As indicated earlier, we are preparing a recently rediscovered short text for publication:
The Alchemia Dimicandi is a problematic document, both in regard to provenance and chronology of creation. The following provides an attempt at dating its origin.
From the late 1600’s until the first decade of the 20th century, the Kreußler method of thrust fencing dominated the use of the foil and “Rappier”. Here are four representative varieties of the weapons used…
Posted in 18th Century, 19th Century, fencing, Foil, rapier, Rapier, smallsword, Sword Fighting, Uncategorized
Tagged deutsche Stoßfechtschule, Foil, German thrust fencing, kreußler, kreussler, Rappier, Rappir
There’s more swords on the block over at SwordExchange.com. Continue reading
FencingClassics has established a collector-to-collector forum where fencing and HEMA enthusiasts can not only list weapons and books for sale, but will create an ongoing record of weapon dimensions, weight, length, balance points and price levels…
Pity the fools!
The BBC writes: “A medieval sword possibly taken as a trophy during the Battle of Hastings has failed to sell at auction. The “extremely rare” broadsword belonged to Humphrey De Bohun, a kinsman of William The Conqueror.
Sir Humphrey fought at Hastings in 1066, where Christie’s auctioneers think he could have captured the sword.
It had been hoped the sword would fetch up to £120,000 in the auction house’s Out of the Ordinary sale in South Kensington The weapon has an earlier Viking blade, dating from the mid-11th Century.”
But no—nobody cared!
Leafing through the most recent issue of the Smithsonian magazine, tellingly titled 101 Objects that Changed America, you can admire Dorothy’s Ruby Slippers, Bell’s telephone, and the titillating tassels of the Talahassee Tassel Tosser.
(Alright, I made up the last one.)
Unfortunately, no fencer, swordsman, or whatever the appropriate term is that sectarian xiphomachophiliacs apply to their respective niche, made it into the issue.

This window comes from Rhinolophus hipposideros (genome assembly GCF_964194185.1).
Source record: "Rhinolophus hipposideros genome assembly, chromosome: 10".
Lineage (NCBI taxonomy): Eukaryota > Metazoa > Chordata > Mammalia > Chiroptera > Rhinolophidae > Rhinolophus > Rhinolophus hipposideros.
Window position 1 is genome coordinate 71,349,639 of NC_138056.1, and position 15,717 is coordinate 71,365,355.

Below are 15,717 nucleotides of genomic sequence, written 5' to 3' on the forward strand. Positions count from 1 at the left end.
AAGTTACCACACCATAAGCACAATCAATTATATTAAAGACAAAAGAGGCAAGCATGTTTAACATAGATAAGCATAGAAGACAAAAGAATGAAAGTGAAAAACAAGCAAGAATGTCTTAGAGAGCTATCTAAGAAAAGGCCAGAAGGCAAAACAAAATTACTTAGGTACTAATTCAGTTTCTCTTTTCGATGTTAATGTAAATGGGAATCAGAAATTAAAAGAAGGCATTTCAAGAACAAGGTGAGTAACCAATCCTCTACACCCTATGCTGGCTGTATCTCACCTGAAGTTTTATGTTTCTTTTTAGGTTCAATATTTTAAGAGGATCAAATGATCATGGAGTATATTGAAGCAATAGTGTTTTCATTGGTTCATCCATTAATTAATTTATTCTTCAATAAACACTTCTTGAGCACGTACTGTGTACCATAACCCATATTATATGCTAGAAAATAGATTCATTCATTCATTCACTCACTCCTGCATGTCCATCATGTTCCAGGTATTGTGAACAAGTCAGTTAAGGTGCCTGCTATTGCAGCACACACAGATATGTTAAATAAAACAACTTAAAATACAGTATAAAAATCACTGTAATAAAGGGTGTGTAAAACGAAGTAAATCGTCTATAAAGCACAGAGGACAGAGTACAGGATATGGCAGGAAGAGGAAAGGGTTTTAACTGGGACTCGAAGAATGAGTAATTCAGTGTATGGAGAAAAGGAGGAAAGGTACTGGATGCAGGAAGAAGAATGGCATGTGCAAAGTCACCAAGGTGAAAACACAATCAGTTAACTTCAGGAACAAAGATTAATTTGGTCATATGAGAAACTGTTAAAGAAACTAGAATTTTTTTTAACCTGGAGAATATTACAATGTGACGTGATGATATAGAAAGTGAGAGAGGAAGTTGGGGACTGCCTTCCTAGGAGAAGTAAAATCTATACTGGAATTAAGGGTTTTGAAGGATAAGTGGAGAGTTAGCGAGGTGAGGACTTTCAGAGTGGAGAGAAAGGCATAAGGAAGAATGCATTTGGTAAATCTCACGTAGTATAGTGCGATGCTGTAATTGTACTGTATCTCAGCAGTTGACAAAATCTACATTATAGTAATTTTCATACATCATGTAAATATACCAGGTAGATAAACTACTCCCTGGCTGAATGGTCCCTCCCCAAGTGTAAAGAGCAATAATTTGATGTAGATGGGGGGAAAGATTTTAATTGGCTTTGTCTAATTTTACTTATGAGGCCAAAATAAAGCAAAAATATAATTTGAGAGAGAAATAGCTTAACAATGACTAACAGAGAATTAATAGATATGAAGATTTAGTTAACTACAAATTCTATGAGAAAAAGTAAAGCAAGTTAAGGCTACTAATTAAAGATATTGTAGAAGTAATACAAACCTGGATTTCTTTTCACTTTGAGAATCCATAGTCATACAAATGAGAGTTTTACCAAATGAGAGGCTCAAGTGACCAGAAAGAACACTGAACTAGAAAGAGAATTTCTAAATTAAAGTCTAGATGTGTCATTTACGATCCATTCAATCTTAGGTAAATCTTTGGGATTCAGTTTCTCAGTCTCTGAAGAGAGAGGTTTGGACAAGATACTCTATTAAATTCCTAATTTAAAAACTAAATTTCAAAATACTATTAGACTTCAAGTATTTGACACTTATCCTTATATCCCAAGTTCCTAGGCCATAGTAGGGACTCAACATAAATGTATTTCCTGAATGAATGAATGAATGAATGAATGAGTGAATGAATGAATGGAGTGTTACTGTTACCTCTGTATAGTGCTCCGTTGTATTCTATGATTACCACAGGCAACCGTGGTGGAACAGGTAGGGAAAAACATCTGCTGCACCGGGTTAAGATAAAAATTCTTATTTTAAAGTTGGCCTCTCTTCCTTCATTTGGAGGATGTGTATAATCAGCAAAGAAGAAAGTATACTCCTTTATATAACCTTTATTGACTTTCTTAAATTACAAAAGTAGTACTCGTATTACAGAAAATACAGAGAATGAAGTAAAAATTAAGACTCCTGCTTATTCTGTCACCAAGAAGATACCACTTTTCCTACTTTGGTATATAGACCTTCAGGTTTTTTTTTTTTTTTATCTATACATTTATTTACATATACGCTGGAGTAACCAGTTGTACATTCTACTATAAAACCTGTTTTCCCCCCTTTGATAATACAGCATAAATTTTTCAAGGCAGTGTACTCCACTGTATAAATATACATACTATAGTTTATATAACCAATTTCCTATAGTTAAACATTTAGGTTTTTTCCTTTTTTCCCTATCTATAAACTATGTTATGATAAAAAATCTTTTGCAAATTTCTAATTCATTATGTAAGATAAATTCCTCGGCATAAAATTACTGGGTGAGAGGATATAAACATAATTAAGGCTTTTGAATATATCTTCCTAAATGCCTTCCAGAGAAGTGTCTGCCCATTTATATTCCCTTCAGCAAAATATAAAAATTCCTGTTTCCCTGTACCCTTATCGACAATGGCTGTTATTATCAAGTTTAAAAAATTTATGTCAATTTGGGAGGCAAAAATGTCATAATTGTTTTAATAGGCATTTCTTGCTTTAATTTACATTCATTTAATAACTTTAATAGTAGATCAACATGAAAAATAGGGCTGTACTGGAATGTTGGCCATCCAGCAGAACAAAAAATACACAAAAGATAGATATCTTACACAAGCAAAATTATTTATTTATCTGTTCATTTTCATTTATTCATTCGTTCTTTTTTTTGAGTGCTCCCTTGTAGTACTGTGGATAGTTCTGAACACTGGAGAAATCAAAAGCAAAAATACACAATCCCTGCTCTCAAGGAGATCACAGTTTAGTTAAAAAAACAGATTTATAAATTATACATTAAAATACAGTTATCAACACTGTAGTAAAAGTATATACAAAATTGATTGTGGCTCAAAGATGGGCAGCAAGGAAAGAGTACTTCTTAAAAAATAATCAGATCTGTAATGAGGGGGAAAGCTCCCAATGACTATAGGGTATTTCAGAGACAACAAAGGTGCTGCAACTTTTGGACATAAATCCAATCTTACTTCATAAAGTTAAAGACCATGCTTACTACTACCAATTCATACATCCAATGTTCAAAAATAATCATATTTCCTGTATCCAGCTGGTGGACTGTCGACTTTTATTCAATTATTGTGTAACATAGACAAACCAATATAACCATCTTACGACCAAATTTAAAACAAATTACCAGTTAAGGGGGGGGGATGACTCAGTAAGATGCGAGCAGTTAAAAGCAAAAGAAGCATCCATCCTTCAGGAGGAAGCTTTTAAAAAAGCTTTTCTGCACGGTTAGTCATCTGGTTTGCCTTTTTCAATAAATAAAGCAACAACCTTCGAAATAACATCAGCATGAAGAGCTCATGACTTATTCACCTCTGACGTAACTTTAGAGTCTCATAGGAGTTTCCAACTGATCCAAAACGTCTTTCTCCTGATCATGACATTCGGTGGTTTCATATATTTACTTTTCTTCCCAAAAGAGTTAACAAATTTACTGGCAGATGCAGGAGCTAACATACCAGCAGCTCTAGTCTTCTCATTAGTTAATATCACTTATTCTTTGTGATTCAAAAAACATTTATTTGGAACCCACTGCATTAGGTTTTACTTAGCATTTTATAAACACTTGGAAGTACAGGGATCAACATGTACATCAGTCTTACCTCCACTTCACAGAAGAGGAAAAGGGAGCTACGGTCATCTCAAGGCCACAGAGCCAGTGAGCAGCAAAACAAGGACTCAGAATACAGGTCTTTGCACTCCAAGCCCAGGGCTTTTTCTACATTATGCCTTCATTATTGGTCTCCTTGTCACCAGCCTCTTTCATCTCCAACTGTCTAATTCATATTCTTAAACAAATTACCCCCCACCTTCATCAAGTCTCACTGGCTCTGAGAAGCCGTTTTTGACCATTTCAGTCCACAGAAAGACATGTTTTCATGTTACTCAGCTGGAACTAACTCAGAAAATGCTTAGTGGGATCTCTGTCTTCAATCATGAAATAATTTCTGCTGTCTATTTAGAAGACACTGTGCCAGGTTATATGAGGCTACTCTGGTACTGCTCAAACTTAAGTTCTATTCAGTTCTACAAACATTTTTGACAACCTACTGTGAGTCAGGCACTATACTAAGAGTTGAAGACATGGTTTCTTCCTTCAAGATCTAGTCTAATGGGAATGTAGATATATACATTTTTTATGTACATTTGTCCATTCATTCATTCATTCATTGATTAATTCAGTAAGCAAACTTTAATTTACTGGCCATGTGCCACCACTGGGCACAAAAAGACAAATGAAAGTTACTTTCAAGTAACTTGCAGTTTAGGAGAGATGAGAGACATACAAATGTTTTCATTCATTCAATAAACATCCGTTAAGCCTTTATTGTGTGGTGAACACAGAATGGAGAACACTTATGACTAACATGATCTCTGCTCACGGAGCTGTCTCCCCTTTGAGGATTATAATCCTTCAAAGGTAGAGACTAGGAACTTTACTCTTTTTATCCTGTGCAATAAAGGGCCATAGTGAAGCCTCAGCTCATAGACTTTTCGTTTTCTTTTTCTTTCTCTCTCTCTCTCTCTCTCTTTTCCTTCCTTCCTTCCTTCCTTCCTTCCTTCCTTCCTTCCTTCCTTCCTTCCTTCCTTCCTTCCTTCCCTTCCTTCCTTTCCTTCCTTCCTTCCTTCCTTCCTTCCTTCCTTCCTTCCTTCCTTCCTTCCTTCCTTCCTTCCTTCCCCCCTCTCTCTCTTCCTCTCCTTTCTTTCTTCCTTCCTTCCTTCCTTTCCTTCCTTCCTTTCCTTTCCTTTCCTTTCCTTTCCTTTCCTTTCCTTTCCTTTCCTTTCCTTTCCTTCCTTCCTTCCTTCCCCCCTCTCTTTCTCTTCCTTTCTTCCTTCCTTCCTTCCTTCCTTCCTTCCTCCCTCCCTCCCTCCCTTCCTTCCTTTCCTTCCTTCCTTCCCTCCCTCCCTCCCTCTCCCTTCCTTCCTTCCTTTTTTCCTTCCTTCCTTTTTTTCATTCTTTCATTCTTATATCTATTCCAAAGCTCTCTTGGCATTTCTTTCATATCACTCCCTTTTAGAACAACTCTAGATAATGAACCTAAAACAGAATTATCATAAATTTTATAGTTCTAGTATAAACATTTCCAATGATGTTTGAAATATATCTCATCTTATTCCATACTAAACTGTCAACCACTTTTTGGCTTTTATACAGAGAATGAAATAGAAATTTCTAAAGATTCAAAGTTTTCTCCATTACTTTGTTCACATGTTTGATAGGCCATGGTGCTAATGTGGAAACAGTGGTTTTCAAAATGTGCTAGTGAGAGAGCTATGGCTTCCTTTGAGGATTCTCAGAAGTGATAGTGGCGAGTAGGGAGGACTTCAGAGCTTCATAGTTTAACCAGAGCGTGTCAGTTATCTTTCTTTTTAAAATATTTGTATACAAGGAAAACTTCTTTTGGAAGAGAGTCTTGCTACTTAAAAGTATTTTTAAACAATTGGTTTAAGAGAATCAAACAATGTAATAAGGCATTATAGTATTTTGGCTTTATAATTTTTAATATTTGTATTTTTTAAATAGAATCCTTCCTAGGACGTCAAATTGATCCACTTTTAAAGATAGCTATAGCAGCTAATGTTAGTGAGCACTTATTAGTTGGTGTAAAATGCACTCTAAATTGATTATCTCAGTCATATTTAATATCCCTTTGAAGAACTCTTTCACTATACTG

Are there artifacts whose provenance can be traced to individual celebrities of bladed combat? Luckily, there are a few things in the Amberger Collection that can make up for that shortcoming… and perhaps, with the help of our readers, we can come up with at least a Dirty Dozen…
Posted in 18th Century, 19th Century, Saber, Uncategorized
Tagged 101 Objects, 1796 Light cavalry saber, 1796 Rules, british cavalry, cavalry, Marchant, Rules and Regulations for the cavalry, Saber
This site’s editor, J. Christoph Amberger, was born and raised in West Berlin, Germany. He studied in Berlin, Göttingen, Aberdeen, and Annapolis and holds an M.A. in Liberal Arts from St. John’s College Graduate Institute. He is currently pursuing a J.D. at the University of Baltimore School of Law. After clerking for the Law Offices of Thomas M. Donnelly at the World Trade Center in Baltimore for two years, he currently serves as a Rule-26 Student Attorney at the Office of the State’s Attorney for Harford County, Maryland. Continue reading
When I was a young lad in Berlin, we had no such thing. But thanks to the tireless efforts of Nestlé and Fleurop, even my German compatriots are now encouraged to buy candy and flowers, and purchase a sappy, raunchy or—they say—even classy card on Valentine’s Day.
Nothing wrong with that.
So why not throw in a tender yet timeless story about this festive occasion into the FencingClassics mix.
A word of caution: We have no idea where the author got the notion that things can happen that way. He sounds credible.
Happy Valentine’s Day, you crazy kids. Continue reading
“Associate with men of good quality if you esteem your own reputation; for it is better to be alone than in bad company.”